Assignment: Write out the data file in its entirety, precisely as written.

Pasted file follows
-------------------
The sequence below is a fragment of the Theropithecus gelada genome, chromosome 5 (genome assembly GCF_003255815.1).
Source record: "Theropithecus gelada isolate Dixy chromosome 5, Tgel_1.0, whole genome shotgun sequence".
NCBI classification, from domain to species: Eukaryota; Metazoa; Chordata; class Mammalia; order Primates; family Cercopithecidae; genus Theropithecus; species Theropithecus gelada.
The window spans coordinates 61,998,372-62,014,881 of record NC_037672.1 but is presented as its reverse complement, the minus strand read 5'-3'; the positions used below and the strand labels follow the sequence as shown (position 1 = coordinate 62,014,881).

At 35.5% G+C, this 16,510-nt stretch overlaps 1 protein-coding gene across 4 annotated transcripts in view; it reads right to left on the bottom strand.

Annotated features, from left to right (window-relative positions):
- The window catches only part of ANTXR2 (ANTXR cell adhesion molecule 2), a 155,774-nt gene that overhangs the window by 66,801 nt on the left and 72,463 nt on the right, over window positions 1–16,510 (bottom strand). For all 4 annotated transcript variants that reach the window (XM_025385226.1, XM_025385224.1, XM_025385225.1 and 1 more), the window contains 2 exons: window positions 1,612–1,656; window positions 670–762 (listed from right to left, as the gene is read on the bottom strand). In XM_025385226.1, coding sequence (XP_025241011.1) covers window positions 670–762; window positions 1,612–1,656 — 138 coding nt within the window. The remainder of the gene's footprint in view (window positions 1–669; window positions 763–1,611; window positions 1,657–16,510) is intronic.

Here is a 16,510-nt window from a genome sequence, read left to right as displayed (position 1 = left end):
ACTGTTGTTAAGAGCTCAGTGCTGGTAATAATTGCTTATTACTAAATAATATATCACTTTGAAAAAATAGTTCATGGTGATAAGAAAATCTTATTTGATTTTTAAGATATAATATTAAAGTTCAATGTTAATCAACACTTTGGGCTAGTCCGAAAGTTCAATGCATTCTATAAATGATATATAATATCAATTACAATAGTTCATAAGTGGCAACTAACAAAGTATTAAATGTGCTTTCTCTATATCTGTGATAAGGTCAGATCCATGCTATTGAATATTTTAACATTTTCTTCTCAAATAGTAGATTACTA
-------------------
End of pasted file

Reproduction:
The sequence below is a fragment of the Theropithecus gelada genome, chromosome 5 (genome assembly GCF_003255815.1).
Source record: "Theropithecus gelada isolate Dixy chromosome 5, Tgel_1.0, whole genome shotgun sequence".
NCBI classification, from domain to species: Eukaryota; Metazoa; Chordata; class Mammalia; order Primates; family Cercopithecidae; genus Theropithecus; species Theropithecus gelada.
The window spans coordinates 61,998,372-62,014,881 of record NC_037672.1 but is presented as its reverse complement, the minus strand read 5'-3'; the positions used below and the strand labels follow the sequence as shown (position 1 = coordinate 62,014,881).

At 35.5% G+C, this 16,510-nt stretch overlaps 1 protein-coding gene across 4 annotated transcripts in view; it reads right to left on the bottom strand.

Annotated features, from left to right (window-relative positions):
- The window catches only part of ANTXR2 (ANTXR cell adhesion molecule 2), a 155,774-nt gene that overhangs the window by 66,801 nt on the left and 72,463 nt on the right, over window positions 1–16,510 (bottom strand). For all 4 annotated transcript variants that reach the window (XM_025385226.1, XM_025385224.1, XM_025385225.1 and 1 more), the window contains 2 exons: window positions 1,612–1,656; window positions 670–762 (listed from right to left, as the gene is read on the bottom strand). In XM_025385226.1, coding sequence (XP_025241011.1) covers window positions 670–762; window positions 1,612–1,656 — 138 coding nt within the window. The remainder of the gene's footprint in view (window positions 1–669; window positions 763–1,611; window positions 1,657–16,510) is intronic.

Here is a 16,510-nt window from a genome sequence, read left to right as displayed (position 1 = left end):
ACTGTTGTTAAGAGCTCAGTGCTGGTAATAATTGCTTATTACTAAATAATATATCACTTTGAAAAAATAGTTCATGGTGATAAGAAAATCTTATTTGATTTTTAAGATATAATATTAAAGTTCAATGTTAATCAACACTTTGGGCTAGTCCGAAAGTTCAATGCATTCTATAAATGATATATAATATCAATTACAATAGTTCATAAGTGGCAACTAACAAAGTATTAAATGTGCTTTCTCTATATCTGTGATAAGGTCAGATCCATGCTATTGAATATTTTAACATTTTCTTCTCAAATAGTAGATTACTA